Teachers have a tough job. They work long hours and don’t get paid much. But before this chart, I never realized this was an American phenomenon.
The Chronicle of Higher Education has a look at the percentage of academic papers published by women, over the past five centuries.
As another college year begins, tens of thousands of academics will once again be scrambling to submit proposals to the National Science Foundation, hoping to secure government funding for their research. Each year, the National Science Foundation (NSF) bestows more than $7 billion worth of federal funding on about 12,000 research proposals, chosen out of about 45,000 submissions.
Thanks to the power of open data, we can now see how representation on NSF federal advisory committees connects to which universities get the most funding. (Federal advisory committee membership data is a feature of Influence Explorer.)
As part of their campaign to prioritize education and get presidential candidates talking about it, the College Board setup 857 empty desks on the National Mall to represent the estimated number of high school drop-outs per hour.
An alternative approach to measuring national well-being.
GROSS DOMESTIC PRODUCT, better known by its initials, GDP, has been economists’ chosen measure of a nation’s well-being for over 70 years. But it has limitations; it takes no account of environmental degradation and excludes unpaid services such as volunteering and housework, for example. In the words of Bobby Kennedy, speaking in 1968, “it measures everything…except that which makes life worthwhile.” In an attempt to address these shortcomings the OECD, a mainly rich-country think-tank, has created the “Better-Life” index. Now in its second year, the index uses 24 variables (which include both hard data and survey data) across 11 sectors to create a measure of welfare for 34 of its member countries, plus Brazil and Russia. The Economist has grouped these 11 sectors into four broader categories. (via Daily chart: The wealth of nations | The Economist)
Only 31% of available jobs actually require a bachelor’s degree and many pundits are starting to question the value of college. Is a vocational degree a better investment? What do you think? LIKE this post and COMMENT below!
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College graduates are more unevenly distributed in the top 100 metropolitan areas now than they were four decades ago. More adults have bachelor’s degrees, but the difference between the most and least educated metro areas is double what it was in 1970.
Setting aside the fact that this intergenerational hectoring dates back to Socrates, let us ask: Who exactly is making the charge? Quebec has had low tuition rates for a half century. That means almost every living adult in the province, having already been afforded a plum goodie, is now wagging his finger at the first generation that will be asked to pay the tab. So who really is entitled here?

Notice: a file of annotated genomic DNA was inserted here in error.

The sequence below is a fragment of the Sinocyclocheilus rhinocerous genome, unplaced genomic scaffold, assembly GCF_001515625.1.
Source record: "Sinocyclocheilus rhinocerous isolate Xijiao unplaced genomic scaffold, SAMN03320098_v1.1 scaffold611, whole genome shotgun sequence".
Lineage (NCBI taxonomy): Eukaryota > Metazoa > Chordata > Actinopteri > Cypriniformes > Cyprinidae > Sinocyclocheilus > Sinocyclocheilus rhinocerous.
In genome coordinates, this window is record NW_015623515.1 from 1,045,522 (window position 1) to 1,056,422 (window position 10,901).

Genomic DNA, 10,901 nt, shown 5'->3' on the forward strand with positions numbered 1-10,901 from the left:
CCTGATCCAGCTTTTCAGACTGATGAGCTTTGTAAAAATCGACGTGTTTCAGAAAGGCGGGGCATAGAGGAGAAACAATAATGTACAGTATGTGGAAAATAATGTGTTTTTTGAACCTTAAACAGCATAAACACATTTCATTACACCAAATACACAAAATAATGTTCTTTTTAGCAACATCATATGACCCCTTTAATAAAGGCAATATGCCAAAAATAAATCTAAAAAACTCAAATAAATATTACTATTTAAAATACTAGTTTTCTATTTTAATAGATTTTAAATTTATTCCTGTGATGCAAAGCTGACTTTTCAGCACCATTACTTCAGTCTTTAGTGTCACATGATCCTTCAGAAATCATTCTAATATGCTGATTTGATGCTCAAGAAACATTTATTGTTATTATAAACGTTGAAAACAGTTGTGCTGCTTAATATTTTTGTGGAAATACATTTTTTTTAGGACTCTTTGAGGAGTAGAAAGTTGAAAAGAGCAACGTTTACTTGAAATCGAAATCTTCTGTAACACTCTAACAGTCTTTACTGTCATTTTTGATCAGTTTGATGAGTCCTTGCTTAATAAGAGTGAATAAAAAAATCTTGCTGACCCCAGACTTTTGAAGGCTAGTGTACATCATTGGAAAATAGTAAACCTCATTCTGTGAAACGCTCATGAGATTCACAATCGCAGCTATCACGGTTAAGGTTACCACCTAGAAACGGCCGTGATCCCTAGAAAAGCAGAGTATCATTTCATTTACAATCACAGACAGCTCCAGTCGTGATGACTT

The average amount of debt that students have at graduation has increased at a vast majority of colleges and universities in the United States, according to data compiled by an advocacy group, the Institute for College Access and Success. The data on student debt is self-reported by the schools, and many institutions don’t participate. Other figures, like graduation rates, come from the Education Department.
Each year the National Geographic Society sponsors a number of cartography awards to support up-and-coming student map-makers. Today, I’d like to introduce you to Sarah Graves, a student at the University of Wisconsin-Madison, who won first prize in the Association of American Geographers-National Geographic Award in Mapping with her map, The Value of America’s Forests. Her prize: $900 and a National Geographic 9th Edition Atlas of the World. Sarah shared her map and a few reflections on her background and interest in maps and visualizations.
Do College Freshmen Feel Academically Prepared for Classes?
From Andrew Ryder’s dissertation, a clear diagram showing the attrition of GED students.
President Obama’s State of the Union speech was surprisingly bullish on reviving manufacturing, prompting one very clever person on Twitter to say something along the lines of: “Democrats want the economy of the 1950s, while Republicans just want to live there.”
It got me thinking: What did the economy look like in the 1950s? If you could organize all the jobs into buckets and compare the paper-shuffling professional services bucket to the manufacturing bucket, what would they look like around 1950, and how has the picture changed in the last 60 years? Read more.
[Image: Brian McGill and Peter Bell/National Journal]